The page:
LONDON, UK. According to ZOE COVID Study incidence figures, in total there are currently 203,973 new daily symptomatic cases of COVID in the UK on average, based on PCR and LF test data from up to three days ago [*]. An increase of 4.5% from 195,068 reported last week (Graph 1).
In the vaccinated population (at least two doses), there are currently 77,954 new daily symptomatic cases in the UK. An increase of 9% from 71,477 new daily cases reported last week (Graph 2).
The UK R value is estimated to be around 1.1 and regional R values are; England, 1.0, Wales, 1.1, Scotland, 1.1. (Table 1).
In terms of prevalence, on average 1 in 25 people in the UK currently have symptomatic COVID. In the regions, England, 1 in 24. Wales, 1 in 35. Scotland, 1 in 36. (Table 1).
New daily symptomatic cases continue to rise in all regions (Graph 3).
Cases are now slowing in all age groups, apart from the 18-34 group where cases continue to increase, and the older, more vulnerable 75+ age group who are slightly increasing. Cases are slowing in the 0-18 and 35-74 year old age groups (Graph 4).
According to the data, ZOE estimates that 39.5% of people experiencing new “cold-like“ symptoms are likely to have symptomatic COVID-19, meaning any new ‘cold-like’ symptoms are more likely to be a cold than COVID. (Graph 5).
According to most recent ONS reports compared with ZOE COVID Study reports, cases continue to increase at a similar rate (Graph 6).
According to the ZOE COVID Study, reinfection rates of confirmed cases are estimated to currently be around 7% based on an average of the last two weeks.
The ZOE COVID Study incidence figures (new symptomatic cases) are based on reports from up to a million weekly contributors and the proportion of newly symptomatic users who have received positive swab tests. The latest survey figures were based on data from 50,264 recent swab tests done on symptomatic cases in the two weeks up to 7th February 2022.
Professor Tim Spector, lead scientist on the ZOE COVID Study app, comments on the latest data:
”Although the true rate of new cases (unlike the government dashboard) is currently far too high, it is somewhat reassuring to see signs of rates slowing down and it looks like we’ve now passed the second big peak of the year, with hospitalisations, ICU cases and deaths also continuing to fall. Cases need to decline more among older and more vulnerable age groups before we can start to relax, and it’s still too early to tell the effects of Long COVID as a result of an Omicron infection or the effect of the super infectious BA.2 variant that continues to increase nationally. Despite the Government’s hasty decision to end all restrictions this month, and the message this sends, this does not mean the pandemic is over and we should all try to be good citizens by continuing to self-isolate when ill and protect ourselves and others from what can be a really nasty infection.”
Graph 1. The ZOE COVID Study UK incidence figures total number of daily new cases over time.
Graph 2. The ZOE COVID Study UK incidence figures results over time; total number of new cases and new cases in fully vaccinated
Graph 3. Incidence rate by region
Graph 4. Incidence by age group
Blue = 0-17 years old
Orange = 18-34 years old
Green = 35-54 years old
Red = 55-74 years old
Purple = 75-119 years old
Graph 5. Comparison of new onset of cold-like illness and new onset of COVID with respiratory symptoms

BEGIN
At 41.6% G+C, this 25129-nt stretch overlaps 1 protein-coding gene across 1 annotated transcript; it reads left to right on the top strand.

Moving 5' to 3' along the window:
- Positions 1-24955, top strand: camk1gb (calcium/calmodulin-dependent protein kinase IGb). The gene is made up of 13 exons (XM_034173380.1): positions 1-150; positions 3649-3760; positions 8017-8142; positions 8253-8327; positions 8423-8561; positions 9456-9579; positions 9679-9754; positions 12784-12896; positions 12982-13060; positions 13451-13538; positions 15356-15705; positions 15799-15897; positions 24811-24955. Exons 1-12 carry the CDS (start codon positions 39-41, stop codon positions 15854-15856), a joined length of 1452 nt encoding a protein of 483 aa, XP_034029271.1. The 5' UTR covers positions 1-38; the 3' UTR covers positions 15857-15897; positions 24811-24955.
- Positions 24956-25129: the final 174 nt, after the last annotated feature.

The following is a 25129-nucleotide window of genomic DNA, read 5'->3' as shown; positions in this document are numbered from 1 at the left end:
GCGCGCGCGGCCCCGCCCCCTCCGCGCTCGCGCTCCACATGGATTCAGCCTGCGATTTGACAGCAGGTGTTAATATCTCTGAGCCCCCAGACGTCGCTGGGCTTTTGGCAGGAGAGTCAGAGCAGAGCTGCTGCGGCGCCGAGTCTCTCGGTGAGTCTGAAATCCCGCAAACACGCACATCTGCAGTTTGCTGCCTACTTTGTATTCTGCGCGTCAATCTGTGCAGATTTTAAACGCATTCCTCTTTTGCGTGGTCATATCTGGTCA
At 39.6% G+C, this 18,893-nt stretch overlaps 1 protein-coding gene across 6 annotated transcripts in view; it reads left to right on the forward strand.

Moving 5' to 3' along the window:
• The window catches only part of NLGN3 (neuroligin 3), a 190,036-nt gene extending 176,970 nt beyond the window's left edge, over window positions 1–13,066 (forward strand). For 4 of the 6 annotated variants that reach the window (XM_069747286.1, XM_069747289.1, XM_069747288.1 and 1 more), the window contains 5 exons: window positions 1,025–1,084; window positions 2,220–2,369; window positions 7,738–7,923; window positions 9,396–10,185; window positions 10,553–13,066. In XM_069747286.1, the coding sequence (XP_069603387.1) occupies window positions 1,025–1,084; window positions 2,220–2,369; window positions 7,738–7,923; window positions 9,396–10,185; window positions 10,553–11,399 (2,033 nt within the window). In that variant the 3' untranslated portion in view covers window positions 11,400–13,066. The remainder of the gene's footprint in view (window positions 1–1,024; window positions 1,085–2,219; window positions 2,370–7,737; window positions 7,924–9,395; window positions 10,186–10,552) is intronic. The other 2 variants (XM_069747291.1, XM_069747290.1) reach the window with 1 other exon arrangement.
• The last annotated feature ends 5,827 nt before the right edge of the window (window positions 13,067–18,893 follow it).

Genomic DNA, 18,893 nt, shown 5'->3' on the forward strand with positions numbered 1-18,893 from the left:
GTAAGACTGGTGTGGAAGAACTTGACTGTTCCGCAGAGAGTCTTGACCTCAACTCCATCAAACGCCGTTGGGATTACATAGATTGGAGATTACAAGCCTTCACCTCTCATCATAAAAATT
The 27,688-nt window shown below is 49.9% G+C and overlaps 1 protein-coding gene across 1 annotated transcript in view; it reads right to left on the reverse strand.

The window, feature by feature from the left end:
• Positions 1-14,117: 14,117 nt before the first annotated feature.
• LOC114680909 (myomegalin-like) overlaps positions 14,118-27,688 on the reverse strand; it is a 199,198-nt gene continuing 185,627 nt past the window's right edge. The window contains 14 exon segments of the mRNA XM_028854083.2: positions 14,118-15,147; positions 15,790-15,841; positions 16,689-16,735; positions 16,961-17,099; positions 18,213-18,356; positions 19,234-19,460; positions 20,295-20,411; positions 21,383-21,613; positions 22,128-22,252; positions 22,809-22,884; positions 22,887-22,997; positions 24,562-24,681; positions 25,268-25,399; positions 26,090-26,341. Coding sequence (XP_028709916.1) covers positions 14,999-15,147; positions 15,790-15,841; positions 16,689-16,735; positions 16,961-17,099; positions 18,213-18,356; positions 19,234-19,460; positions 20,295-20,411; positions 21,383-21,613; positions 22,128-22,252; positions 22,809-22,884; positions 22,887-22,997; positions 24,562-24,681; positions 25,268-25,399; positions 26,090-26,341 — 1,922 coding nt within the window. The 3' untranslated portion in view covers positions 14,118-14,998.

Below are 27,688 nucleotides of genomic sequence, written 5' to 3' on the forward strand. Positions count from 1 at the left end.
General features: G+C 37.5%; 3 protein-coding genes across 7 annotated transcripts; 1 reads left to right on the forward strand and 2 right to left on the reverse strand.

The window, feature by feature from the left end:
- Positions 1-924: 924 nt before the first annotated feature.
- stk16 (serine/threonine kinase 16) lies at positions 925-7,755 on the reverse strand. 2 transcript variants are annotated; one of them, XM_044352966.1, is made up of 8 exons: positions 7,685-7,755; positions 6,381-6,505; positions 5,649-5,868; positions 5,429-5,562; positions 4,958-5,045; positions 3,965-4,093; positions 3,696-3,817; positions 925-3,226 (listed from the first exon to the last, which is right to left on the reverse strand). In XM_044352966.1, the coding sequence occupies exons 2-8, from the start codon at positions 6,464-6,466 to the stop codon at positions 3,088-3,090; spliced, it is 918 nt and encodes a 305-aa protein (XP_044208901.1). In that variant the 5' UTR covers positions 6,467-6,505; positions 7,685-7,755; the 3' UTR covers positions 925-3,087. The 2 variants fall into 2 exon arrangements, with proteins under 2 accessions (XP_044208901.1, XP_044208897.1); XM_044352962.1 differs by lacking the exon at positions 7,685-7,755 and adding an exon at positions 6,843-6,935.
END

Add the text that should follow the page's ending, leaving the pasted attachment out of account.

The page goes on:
Graph 6. Comparison of reported case prevalence across different surveillance studies in England: ONS, ZOE COVID Study, REACT
Table 1. Incidence (daily new symptomatic cases)[*], R values and prevalence regional breakdown table
[*] Note that incidence estimates by NHS region are calculated separately from the UK nations and they don’t necessarily add up to the total for England.
The ZOE COVID Study UK Infection Survey estimates the number of current COVID-19 positive cases in the community based on the information logged by users in the app and the results from the swab testing programme. It identifies differences in numbers within the regions throughout the UK, and tracks the change in estimated cases over time. It is the largest survey of its kind in the UK. We estimated from a sub-study of app users with antibodies after the first wave that the asymptomatic rate is around 19%, which should be added when comparing to general surveys like ONS. The paper is live on the Journal of Infection: https://www.journalofinfection.com/article/S0163-4453(20)30653-8/fulltext. Recent data suggests the rate of asymptomatic disease may have increased however.
This analysis for incidence data requires swab testing, which was kindly provided by the Department of Health and Social Care Testing is happening in Northern Ireland, but the number of participants is too few to generate an accurate estimate. These figures exclude care homes as there is not enough data from the app to estimate this population. We are not capturing most hospital acquired infections.
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ZOE’s unique, data-driven approach is increasingly placing inflammation and the immune system at the center of our health. That's why, when the pandemic hit in 2019, we took everything we'd learned and launched the ZOE COVID Study. With 4.7m contributors globally, it's the world's largest citizen-science study of COVID, responsible for dozens of critical scientific discoveries.
The ZOE COVID Study
The ZOE COVID Study app is a not-for-profit initiative that was launched at the end of March 2020 to support vital COVID-19 research. The app was launched by ZOE with scientific analysis provided by King’s College London.
With over 4.7 million contributors globally, the Study is the world’s largest ongoing study of COVID-19 and is led by ZOE Co-Founder, Tim Spector.
In May 2020, the ZOE COVID Study commenced the daily swab testing programme provided by UKHSA Test and Trace.